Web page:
BIBLIO: 2017, Chronicle Books LLC, Ages 7 to 10, $12.99.

REVIEWER: Sarah Maury Swan

FORMAT: Chapter Book

ISBN: 978-1-4521-5593-7

 

This charming story talks about making friends and understanding where one belongs in the scheme of things.

 

Amanda Panda Quits Kindergarten

Candice Ransom

Illustrated by Christine Grove

Amanda wants to be a school bus driver when she grows up, but, first, she wants to go to kindergarten. And she wants to do all things her brother, Lewis, did. She plans to write her name in big letters on the chalk board, so everyone will know who she is. She’ll build the tallest block tower and then she’ll run faster than everyone else, provided they’re only running downhill. The first day of school, Amanda gets to the bus stop only to discover a girl her age dressed in brilliantly-bright pink. Amanda tries to ignore her, but the pink girl follows her onto the bus and sits down next to her. Bitsy is her name, she announces, but Amanda doesn’t feel like being polite, so she doesn’t answer. Bitsy writes her name on the board, taking up most of the room, leaving Amanda only a very small area for her name. No matter what Amanda tries to be best at, Bitsy gets in her way. After recess, Amanda sneaks into the line for Lewis’ grade and sits next to him in his class. Amanda’s feet don’t reach the floor and she can’t read the words on the board. Just when she’s feeling very low, Bitsy shows up at the classroom door, looking quite lost and sad. Turns out she had gone looking for Amanda and got lost. Amanda realizes her mistake in quitting kindergarten, so she takes Bitsy’s hand and back they go to their classroom. Amanda discovers it doesn’t hurt to be kind. This is a sweet story with adorable illustrations combining panda traits with human traits. Teachers have many discussion points to use in class.

BIBLIO: 2017, Doubleday Books for Young Readers/Random House Children’s Books/Penguin Random House LLC, Ages 4 to 7, $17.99.

REVIEWER: Sarah Maury Swan

FORMAT: Picture Book

ISBN: 978-0-399-55455-1

ISBN: 978-0-399-55456-8

ISBN: 978-0-399-55457-5

 

 

This story is a winner, with a charming message and wonderful drawings.

 

No More Noisy Nights

Holly L. Niner

Illustrated by Guy Wolek

Poor Jackson Mole works hard all day, moving boxes of stuff and furniture into his new house, which makes him very ready for bed and a good night’s rest. Promptly at nine p.m., he settles himself in, expecting to sleep soundly, but the “oooEEEeee” wail coming from the attic keeps him awake all night. Jackson has a hard time staying awake the next day and does such silly things as putting ketchup on his toast. At bedtime, Jackson goes up to the attic and asks the ghost to be quiet.  The ghost, says he’ll try to be quieter, but what’s he supposed to do? Jackson says he’ll think about. The next evening he sets a box on the attic floor. But does he get to sleep that night? Noo. The basement Boogey Monster, boogety woogety wooos all night long. Jackson asks the monster to make less noise at night, but the monster doesn’t know how. Jackson leaves a box at the foot of the basement stairs. Now he is sure he’ll have good night’s sleep.  Nope. The Piano Pixie starts plinking out her music. Is he ever going to have a peaceful night’s sleep? Of course, the next morning, Jackson asks the pixie to not make all that noise at night. She says she’ll try, but what’s she supposed to do. He puts out sheet music for the pixie and goes to sleep with the soft sounds of a puzzle being assembled above him, a toy train chugging along below him, and a pixie lullaby coming from the piano. What can be better than a not-so-noisy house and new friends?  This book is adorable, with cute illustrations and a good message of cooperation.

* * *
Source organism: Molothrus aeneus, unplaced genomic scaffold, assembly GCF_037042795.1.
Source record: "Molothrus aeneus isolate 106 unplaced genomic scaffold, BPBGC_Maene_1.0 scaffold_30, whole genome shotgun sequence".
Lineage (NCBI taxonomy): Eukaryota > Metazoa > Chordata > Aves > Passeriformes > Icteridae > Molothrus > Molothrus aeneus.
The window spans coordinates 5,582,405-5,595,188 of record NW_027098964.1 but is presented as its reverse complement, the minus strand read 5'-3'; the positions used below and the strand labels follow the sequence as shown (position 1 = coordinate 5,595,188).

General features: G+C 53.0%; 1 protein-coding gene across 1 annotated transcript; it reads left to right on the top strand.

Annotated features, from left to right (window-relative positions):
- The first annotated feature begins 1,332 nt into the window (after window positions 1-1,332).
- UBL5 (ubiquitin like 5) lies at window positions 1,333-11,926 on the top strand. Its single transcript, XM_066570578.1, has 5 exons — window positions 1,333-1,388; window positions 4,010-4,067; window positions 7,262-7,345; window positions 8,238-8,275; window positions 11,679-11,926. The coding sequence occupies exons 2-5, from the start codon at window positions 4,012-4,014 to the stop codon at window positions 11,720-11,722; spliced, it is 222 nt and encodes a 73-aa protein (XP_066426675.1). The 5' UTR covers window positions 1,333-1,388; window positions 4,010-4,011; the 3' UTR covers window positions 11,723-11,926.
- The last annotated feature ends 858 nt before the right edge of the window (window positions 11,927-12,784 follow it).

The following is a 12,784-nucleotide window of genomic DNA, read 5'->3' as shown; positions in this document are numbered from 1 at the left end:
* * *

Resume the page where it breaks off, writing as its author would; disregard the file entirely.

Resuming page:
BIBLIO: 2017, Flashlight Press, Ages 5 to 8, $17.95.

REVIEWER: Sarah Maury Swan

FORMAT: Picture Book

ISBN: 978-1-936261-93-2

 

 

Animals in Books

I have to do more research before I present my next post. But here’s something for you to think about until next time. Most of us have at least one pet, or have had one in our lifetimes, and there always come a time when the pet needs to pass from this realm to the next. I have had lots of pets, some shared with other family members and some that were just mine.

I also have read many books about humans and their animals. So, I thought I’d write about some of those books. But, first I’ll have to go back and re-read at least some of them.

What books do you remember from your life of reading? Did you ever read the books about collies that were written by Alfred(?) Payson Terhune? Or Free and Easy, by Fairfax Downey? Or William Faulkner’s story The Bear? Along with Where the Red Fern Grows, or any of the other well-known books about humans and animals, these books have always stuck with me. Please tell me about your favorite animal stories. And next week, I’ll go into more detail about some of the books I’ve mentioned.

Of the more modern books I’ve read, there is Sheri Shepard Levy’s Seven Days to Goodbye and, of course, the Shiloh series.

Talk with you next week, if not sooner. Sarah

Good Books to Read

There are a lot of good books being written nowadays, though there are plenty of clunkers. I thought I’d include a good one from each reading range: Picture Book; Middle-Reader; and young adult. Hope you find these interesting.